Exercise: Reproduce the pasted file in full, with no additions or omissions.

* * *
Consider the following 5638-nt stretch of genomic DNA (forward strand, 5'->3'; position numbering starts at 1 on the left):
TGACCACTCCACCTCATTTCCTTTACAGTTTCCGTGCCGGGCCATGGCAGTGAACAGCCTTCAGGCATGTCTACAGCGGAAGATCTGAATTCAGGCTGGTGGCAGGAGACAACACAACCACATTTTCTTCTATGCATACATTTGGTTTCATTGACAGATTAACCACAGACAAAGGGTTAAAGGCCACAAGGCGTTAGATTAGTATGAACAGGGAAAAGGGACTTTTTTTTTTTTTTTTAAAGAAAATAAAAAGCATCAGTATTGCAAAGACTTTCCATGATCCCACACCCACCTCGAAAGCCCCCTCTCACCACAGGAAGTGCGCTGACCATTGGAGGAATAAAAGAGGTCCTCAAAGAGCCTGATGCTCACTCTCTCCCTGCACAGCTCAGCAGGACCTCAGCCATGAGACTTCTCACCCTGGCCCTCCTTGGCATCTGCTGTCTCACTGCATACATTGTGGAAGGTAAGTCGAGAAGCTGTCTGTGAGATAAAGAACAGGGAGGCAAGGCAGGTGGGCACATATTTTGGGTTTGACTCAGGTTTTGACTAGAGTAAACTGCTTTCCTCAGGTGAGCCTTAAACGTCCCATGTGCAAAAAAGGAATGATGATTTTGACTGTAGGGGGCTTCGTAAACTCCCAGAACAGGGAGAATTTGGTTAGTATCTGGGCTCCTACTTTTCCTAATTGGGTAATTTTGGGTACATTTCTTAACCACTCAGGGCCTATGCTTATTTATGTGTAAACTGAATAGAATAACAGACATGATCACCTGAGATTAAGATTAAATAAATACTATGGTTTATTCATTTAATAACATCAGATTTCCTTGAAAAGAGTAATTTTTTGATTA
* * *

Consider the following 5638-nt stretch of genomic DNA (forward strand, 5'->3'; position numbering starts at 1 on the left):
TGACCACTCCACCTCATTTCCTTTACAGTTTCCGTGCCGGGCCATGGCAGTGAACAGCCTTCAGGCATGTCTACAGCGGAAGATCTGAATTCAGGCTGGTGGCAGGAGACAACACAACCACATTTTCTTCTATGCATACATTTGGTTTCATTGACAGATTAACCACAGACAAAGGGTTAAAGGCCACAAGGCGTTAGATTAGTATGAACAGGGAAAAGGGACTTTTTTTTTTTTTTTTAAAGAAAATAAAAAGCATCAGTATTGCAAAGACTTTCCATGATCCCACACCCACCTCGAAAGCCCCCTCTCACCACAGGAAGTGCGCTGACCATTGGAGGAATAAAAGAGGTCCTCAAAGAGCCTGATGCTCACTCTCTCCCTGCACAGCTCAGCAGGACCTCAGCCATGAGACTTCTCACCCTGGCCCTCCTTGGCATCTGCTGTCTCACTGCATACATTGTGGAAGGTAAGTCGAGAAGCTGTCTGTGAGATAAAGAACAGGGAGGCAAGGCAGGTGGGCACATATTTTGGGTTTGACTCAGGTTTTGACTAGAGTAAACTGCTTTCCTCAGGTGAGCCTTAAACGTCCCATGTGCAAAAAAGGAATGATGATTTTGACTGTAGGGGGCTTCGTAAACTCCCAGAACAGGGAGAATTTGGTTAGTATCTGGGCTCCTACTTTTCCTAATTGGGTAATTTTGGGTACATTTCTTAACCACTCAGGGCCTATGCTTATTTATGTGTAAACTGAATAGAATAACAGACATGATCACCTGAGATTAAGATTAAATAAATACTATGGTTTATTCATTTAATAACATCAGATTTCCTTGAAAAGAGTAATTTTTTGATTA